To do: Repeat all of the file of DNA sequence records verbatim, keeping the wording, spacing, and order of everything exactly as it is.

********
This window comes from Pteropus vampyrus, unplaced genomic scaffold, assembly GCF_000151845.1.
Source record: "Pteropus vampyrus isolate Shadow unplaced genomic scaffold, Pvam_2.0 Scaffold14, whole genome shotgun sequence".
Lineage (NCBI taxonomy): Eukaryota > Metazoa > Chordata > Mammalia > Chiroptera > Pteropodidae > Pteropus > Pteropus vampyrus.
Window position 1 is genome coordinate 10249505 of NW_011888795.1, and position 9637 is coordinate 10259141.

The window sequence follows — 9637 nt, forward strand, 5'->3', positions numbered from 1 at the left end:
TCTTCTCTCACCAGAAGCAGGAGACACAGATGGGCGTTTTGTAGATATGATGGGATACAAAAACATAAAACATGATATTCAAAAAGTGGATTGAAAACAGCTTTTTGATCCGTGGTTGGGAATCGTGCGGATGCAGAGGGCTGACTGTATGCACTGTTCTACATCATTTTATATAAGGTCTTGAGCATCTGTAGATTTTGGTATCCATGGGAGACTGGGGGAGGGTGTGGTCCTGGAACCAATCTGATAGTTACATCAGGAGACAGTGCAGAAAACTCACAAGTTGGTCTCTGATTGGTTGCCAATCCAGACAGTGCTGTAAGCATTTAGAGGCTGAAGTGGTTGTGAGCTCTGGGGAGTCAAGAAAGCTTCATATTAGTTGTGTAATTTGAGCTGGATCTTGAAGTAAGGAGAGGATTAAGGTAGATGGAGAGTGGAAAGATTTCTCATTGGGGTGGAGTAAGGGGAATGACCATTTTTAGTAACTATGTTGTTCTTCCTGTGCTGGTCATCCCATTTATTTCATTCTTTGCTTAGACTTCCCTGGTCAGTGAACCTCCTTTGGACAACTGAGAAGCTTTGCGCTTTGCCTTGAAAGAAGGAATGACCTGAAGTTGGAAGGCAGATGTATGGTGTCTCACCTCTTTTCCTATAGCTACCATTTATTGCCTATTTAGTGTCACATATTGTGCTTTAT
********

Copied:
This window comes from Pteropus vampyrus, unplaced genomic scaffold, assembly GCF_000151845.1.
Source record: "Pteropus vampyrus isolate Shadow unplaced genomic scaffold, Pvam_2.0 Scaffold14, whole genome shotgun sequence".
Lineage (NCBI taxonomy): Eukaryota > Metazoa > Chordata > Mammalia > Chiroptera > Pteropodidae > Pteropus > Pteropus vampyrus.
Window position 1 is genome coordinate 10249505 of NW_011888795.1, and position 9637 is coordinate 10259141.

The window sequence follows — 9637 nt, forward strand, 5'->3', positions numbered from 1 at the left end:
TCTTCTCTCACCAGAAGCAGGAGACACAGATGGGCGTTTTGTAGATATGATGGGATACAAAAACATAAAACATGATATTCAAAAAGTGGATTGAAAACAGCTTTTTGATCCGTGGTTGGGAATCGTGCGGATGCAGAGGGCTGACTGTATGCACTGTTCTACATCATTTTATATAAGGTCTTGAGCATCTGTAGATTTTGGTATCCATGGGAGACTGGGGGAGGGTGTGGTCCTGGAACCAATCTGATAGTTACATCAGGAGACAGTGCAGAAAACTCACAAGTTGGTCTCTGATTGGTTGCCAATCCAGACAGTGCTGTAAGCATTTAGAGGCTGAAGTGGTTGTGAGCTCTGGGGAGTCAAGAAAGCTTCATATTAGTTGTGTAATTTGAGCTGGATCTTGAAGTAAGGAGAGGATTAAGGTAGATGGAGAGTGGAAAGATTTCTCATTGGGGTGGAGTAAGGGGAATGACCATTTTTAGTAACTATGTTGTTCTTCCTGTGCTGGTCATCCCATTTATTTCATTCTTTGCTTAGACTTCCCTGGTCAGTGAACCTCCTTTGGACAACTGAGAAGCTTTGCGCTTTGCCTTGAAAGAAGGAATGACCTGAAGTTGGAAGGCAGATGTATGGTGTCTCACCTCTTTTCCTATAGCTACCATTTATTGCCTATTTAGTGTCACATATTGTGCTTTAT